A bold use of editing can be a clinical tool when visualizing the deteriorating mind; Jim Carrey running around his fading memories in Eternal Sunshine; Sisif’s life flashing by at the end of Gance’s La Roue. Indeed, if one art form has ever been equipped to capture the mind’s flickering eye, film is surely it.
Butter on the Latch from Josephine Decker is a fairy-tale of sorts which follows two young women on an R&R outing to a Bulgarian cultural festival in the woodlands of upstate New York. Improvised dialogue and natural lighting show the film's mumblecore – or rather mumblegore – roots but when night time comes things grow much darker. The film takes a pagan horror twist with Decker using super quick cuts and manic torchlight to express her heroine’s terror. The character seems to be losing it. Little is explained.
Norwegian director Eskil Vogt gained some clout last year for his tight 24-hour script for Joachim Trier’s Oslo, August 31; a crisp, melancholic film in both theme and aesthetic. Both could be said of Blind – Voigt’s first film as director – but where Trier’s film found footing in the streets of the Norwegian capitol, Blind looks to pull the rug from underneath you.
We find Ingrid (Ellen Dorrit Petersen) feeling her way around her Oslo apartment; a sleek sterile place in the usual Scandinavian fashion. We learn she’s recently lost her sight and harbours fears of leaving the flat. We see the world not through her eyes per se but more through her touch and, for a visual experience, it’s rather jarring. Her husband seems to be there but perhaps he’s not. She spills some food; cracks her head; she’s a bit of a mess all round. Then we meet Morten, a gentle loner with a habit for internet porn, and Elin, a single mother who lives in his building. We should probably leave it at that.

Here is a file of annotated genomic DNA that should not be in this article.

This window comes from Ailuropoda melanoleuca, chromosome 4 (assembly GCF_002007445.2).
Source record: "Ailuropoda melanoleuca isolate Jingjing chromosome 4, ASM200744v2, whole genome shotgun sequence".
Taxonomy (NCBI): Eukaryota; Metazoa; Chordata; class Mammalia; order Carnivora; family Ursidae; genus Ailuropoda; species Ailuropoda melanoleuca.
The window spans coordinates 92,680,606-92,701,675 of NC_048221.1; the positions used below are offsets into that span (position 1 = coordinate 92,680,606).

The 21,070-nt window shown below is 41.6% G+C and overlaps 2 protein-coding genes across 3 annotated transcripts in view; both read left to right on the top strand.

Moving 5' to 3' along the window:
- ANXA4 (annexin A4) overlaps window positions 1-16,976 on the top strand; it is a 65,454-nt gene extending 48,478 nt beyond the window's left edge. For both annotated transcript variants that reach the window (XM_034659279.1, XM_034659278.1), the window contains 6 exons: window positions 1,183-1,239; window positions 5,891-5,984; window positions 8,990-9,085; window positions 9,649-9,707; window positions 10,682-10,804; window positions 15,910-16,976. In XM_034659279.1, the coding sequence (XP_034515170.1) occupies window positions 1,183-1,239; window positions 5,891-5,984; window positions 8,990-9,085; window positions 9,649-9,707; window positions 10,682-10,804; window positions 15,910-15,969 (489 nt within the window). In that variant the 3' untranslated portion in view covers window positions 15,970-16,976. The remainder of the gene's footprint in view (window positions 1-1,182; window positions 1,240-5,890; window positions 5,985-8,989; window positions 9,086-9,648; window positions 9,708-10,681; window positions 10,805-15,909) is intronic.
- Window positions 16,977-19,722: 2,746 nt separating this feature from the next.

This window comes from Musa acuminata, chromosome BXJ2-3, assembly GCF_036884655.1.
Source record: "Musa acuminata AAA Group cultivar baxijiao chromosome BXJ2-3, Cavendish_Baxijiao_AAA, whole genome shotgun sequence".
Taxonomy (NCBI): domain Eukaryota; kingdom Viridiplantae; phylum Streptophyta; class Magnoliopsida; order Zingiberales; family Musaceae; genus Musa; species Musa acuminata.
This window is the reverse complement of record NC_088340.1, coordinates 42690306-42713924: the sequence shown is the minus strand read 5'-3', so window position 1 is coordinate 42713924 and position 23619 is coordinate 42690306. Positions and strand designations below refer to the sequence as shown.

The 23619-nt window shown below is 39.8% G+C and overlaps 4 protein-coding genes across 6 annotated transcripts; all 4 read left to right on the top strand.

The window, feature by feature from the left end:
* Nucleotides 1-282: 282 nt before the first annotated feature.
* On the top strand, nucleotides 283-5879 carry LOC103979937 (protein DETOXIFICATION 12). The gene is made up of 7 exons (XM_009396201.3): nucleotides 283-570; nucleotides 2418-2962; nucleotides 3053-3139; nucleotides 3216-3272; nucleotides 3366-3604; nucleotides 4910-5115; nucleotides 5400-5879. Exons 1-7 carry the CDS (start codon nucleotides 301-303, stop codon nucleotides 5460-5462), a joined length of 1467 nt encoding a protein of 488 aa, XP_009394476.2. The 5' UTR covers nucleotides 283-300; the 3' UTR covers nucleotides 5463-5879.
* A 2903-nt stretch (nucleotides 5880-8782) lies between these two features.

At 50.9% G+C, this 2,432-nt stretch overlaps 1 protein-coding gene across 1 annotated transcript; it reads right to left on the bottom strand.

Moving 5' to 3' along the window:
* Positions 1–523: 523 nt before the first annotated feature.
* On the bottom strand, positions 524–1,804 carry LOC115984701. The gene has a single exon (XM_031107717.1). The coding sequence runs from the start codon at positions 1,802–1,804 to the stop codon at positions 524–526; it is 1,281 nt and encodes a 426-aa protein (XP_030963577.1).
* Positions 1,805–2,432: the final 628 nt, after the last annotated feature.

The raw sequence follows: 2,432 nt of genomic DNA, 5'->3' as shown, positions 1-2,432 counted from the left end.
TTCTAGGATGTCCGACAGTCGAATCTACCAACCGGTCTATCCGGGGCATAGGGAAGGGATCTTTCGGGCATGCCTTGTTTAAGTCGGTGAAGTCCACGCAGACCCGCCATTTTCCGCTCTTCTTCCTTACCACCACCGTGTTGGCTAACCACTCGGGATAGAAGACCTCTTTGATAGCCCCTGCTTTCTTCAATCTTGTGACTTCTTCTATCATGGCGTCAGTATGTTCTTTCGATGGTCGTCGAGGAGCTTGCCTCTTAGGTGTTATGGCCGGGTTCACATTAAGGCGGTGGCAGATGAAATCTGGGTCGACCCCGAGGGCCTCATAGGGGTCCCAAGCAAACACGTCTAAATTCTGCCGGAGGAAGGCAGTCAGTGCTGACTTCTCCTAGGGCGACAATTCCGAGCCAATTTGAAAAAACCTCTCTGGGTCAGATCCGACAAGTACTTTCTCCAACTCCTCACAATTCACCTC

There’s more than a hint of Charlie Kaufman at work here. Much like that American auteur Voigt shows little if any regard for spatial continuity or lateral timing, playing around with scenery like a bored child. Ingrid says she’s losing her grasp on things – forgetting the images which constituted her everyday life – and through some maverick editing, Voigt expresses it so.
The young writer nabbed a screenplay award at Sundance last week and while this particular trail might have been blazed before – and considering Charlie Kaufman’s current rate of output – the Norwegian is certainly one to watch. His film will be screened seven times next week so the programmers here seem to think so too.
Butter on the Latch screens Feb 11, 22:00 (CineStar 8) and Feb 12, 12:30 (Arsenal 1)
Blind screens Feb 09, 20:00 (CinemaxX 7),Feb 10, 14:00 (Hebbel am Ufer), Feb 10, 22:45 (CineStar 3),Feb 11, 20:15 (Cubix 7),Feb 11, 20:15 (Cubix 8), Feb 14, 22:30 (CineStar 7) and Feb 16, 17:00 (CineStar 7).